You can also get an idea of its size from the number of fans. Fans in the millions? It may be too broad for your purposes. Only 6 fans? Watch that niche to see if it grows - perhaps even join the Facebook Group, if it's something you're particularly passionate about. But don't invest any ad money yet.
Once you've found a likely niche on Facebook, set up a profile page for yourself using highly specific keywords. Pay attention to the ads served up to you and you're spying on your competition. Click on their ads, visit their sites, view their source pages and see what keywords they use in their META tags (if any).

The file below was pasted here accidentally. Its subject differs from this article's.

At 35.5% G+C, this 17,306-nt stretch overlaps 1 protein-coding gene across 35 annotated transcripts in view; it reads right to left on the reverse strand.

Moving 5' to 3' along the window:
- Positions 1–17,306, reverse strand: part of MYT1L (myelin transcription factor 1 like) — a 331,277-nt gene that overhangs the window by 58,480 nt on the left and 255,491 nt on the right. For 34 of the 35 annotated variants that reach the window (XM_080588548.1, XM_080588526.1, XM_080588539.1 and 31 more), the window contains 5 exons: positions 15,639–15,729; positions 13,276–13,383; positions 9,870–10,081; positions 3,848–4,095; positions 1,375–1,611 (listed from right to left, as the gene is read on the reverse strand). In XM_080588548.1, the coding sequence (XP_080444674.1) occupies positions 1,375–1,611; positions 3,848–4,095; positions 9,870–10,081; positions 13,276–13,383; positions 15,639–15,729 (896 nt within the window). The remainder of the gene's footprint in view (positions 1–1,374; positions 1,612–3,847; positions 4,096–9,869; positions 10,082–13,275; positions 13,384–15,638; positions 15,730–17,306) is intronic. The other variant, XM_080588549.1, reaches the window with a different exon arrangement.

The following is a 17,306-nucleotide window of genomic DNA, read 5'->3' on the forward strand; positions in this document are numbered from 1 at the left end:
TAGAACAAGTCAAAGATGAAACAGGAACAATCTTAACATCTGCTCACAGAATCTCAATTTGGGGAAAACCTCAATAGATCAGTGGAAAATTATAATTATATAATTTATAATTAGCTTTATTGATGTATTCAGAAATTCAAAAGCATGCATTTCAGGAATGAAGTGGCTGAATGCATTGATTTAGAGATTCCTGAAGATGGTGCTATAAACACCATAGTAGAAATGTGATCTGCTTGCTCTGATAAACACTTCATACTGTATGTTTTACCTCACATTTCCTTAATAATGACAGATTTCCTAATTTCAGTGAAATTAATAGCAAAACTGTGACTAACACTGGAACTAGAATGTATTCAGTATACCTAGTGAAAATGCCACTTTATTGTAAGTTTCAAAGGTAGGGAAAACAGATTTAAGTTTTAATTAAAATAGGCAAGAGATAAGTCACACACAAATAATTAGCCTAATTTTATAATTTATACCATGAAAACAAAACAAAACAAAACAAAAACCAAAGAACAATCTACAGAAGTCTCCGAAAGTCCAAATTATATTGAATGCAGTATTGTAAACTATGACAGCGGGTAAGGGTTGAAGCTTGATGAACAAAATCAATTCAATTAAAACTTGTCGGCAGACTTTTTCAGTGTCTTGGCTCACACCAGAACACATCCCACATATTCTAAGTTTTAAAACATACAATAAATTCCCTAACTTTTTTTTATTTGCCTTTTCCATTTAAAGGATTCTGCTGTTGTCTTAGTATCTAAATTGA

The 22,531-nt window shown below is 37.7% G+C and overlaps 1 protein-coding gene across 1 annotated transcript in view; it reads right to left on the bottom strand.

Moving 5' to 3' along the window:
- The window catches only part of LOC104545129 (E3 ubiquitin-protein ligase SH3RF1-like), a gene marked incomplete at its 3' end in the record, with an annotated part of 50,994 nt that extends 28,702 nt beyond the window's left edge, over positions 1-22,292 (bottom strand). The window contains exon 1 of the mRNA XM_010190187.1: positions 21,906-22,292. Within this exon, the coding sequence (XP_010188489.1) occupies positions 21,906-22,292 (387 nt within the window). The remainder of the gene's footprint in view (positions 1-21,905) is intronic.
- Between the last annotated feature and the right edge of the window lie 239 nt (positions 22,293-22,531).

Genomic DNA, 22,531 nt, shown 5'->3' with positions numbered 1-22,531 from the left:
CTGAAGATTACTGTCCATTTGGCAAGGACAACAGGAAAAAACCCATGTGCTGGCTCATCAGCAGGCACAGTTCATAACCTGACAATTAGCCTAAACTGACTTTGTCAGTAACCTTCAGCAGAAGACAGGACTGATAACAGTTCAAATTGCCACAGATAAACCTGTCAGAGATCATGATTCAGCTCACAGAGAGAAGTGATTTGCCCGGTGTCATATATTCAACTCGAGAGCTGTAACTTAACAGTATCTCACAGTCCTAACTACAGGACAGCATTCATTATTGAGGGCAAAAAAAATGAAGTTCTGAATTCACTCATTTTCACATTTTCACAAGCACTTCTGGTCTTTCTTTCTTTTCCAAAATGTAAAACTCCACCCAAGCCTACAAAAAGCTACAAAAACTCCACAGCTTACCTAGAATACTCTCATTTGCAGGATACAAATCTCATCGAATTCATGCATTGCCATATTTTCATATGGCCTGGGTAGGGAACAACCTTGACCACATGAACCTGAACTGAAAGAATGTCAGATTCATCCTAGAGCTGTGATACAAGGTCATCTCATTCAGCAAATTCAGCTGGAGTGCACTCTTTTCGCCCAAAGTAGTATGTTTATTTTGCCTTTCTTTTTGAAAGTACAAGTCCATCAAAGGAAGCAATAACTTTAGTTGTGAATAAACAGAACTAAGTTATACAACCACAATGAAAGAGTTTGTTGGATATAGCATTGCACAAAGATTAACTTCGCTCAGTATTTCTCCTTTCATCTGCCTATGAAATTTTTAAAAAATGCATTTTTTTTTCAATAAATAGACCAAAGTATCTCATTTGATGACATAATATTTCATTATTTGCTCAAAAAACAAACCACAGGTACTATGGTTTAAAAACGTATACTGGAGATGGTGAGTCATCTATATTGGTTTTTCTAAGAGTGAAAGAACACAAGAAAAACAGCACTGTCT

Using Facebook ads for market research is one of the best ways to see if a niche is really on fire!
Thu, 22 Apr 2010 4:00
Facebook Lexicon - Where did it Go?
Facebook's Lexicon was, until very recently, a secret goldmine for Facebook ad developers. But now all you will see is a sign that the Lexicon has been removed from Facebook "for the time being".
While this is aggravating to those who had gotten into the habit of using it for market research, it may signal good news for internet marketers. Why?
Well, Facebook is apparently going to focus development on their "analytics tools for Page owners, advertisers and Platform developers".
This means they are perfectly savvy to the uses people were putting Lexicon to. And that it might be brought back as a more tightly-focused commercial version for marketers.